A nugget of nostalgia.
|Grand tour winners use Campagnolo.|
One Saturday morning, being a skinny teen, I'd ridden with some others before we split at the top of Chunnal and headed down towards Glossop. I wanted to avoid the rain and accelerated on the descent, getting into a tuck position once I'd gone as fast as my 52x12 would let me. As that back wheel spun, I still remember the distinct hummmmm of the freewheel as the paws had no chance of making a distinct clicky-tick. Heading into the corner nearing the bottom of the pass and still being tucked up and way to fast, I remember the fear of shifting position to try and reach for the brakes so kept low with my nose just over the stem and shot round it with my heart in my throat - and glimpsing 61 mph on my little Sigma speedo. Sean Yates, you inspired me.
|THE master of going down hill fast - Sean Yates|
I've been over 56 mph since, but not over 60 mph. It's not that I haven't tried, but the mix of lack of opportunity and the fact of being 16 year old and fearless means I'm yet to have an official GPS record of over 100 kph.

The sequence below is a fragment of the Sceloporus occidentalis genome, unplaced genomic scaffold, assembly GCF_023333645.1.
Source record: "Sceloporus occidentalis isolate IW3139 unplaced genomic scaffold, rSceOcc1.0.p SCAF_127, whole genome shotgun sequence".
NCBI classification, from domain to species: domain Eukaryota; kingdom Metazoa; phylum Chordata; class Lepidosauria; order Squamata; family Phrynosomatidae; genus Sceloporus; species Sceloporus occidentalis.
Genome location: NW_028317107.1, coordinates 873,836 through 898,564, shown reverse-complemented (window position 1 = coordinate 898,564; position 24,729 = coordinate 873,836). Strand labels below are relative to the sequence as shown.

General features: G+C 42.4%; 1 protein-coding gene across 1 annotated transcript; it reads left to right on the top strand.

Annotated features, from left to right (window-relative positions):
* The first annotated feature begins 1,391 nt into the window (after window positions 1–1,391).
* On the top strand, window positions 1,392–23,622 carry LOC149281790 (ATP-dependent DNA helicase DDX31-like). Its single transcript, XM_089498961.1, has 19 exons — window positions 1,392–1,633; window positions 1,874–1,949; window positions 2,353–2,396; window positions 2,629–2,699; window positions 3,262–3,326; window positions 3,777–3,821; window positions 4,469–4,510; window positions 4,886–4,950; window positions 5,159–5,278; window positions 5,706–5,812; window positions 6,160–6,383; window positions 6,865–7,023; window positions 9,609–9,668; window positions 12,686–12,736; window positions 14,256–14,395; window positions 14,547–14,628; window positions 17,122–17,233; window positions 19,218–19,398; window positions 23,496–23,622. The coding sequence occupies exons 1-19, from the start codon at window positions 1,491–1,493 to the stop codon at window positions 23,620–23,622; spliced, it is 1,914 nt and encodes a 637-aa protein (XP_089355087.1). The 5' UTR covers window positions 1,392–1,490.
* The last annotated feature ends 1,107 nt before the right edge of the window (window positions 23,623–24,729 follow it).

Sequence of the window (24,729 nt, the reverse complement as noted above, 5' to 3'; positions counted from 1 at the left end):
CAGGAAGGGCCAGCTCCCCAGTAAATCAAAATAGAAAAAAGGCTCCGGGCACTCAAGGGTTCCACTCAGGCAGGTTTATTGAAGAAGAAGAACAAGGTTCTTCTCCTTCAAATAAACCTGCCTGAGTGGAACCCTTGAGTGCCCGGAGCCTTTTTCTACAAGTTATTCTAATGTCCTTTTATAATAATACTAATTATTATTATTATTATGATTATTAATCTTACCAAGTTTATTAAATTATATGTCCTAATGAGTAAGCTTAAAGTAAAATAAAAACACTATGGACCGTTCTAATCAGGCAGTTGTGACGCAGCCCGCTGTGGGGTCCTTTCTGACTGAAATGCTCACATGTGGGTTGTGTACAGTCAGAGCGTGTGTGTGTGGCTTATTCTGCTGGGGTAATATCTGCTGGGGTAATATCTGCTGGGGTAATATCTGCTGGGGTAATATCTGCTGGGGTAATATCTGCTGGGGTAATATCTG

The rear wheel is pretty much all that's left of that bike. There is the cable guide which still sits under the Concorde's bottom bracket which even did LEL with me but the frame, bars, cranks and everything else has since gone. That morning is still a story to tell people over a beer ever-so often. For the past 20 years, the wheel has been used on various other uses but as it's a 120mm OLD and 7sp cassette, it quickly got replaced (in 1998 I think when I got the Concorde) with a 9sp compatible wheelset so the fastest wheel I've owned did a limited number of miles and still has plenty of brake track left. It had been used as a spare rear wheel for a turbo rig for a short time but as even this is now 10sp, this fantastic wheel now sits idle.
Engineering wise, that wheel just appears to be a quality wheel even 20 years after it was first build. There will be mass produced factory wheels being churned out today which may be lighter, more technologically advanced, cheaper..etc, but the strong build of the Campagnolo Mexico 68 rim, Shimano hub and double butted 3-cross spokes just screams "this is a proper wheel." I guess the number of bike wheels which have touched 60 mph is low. I'll put a wager on >20 year old wheels which have done over 60 mph are even less.
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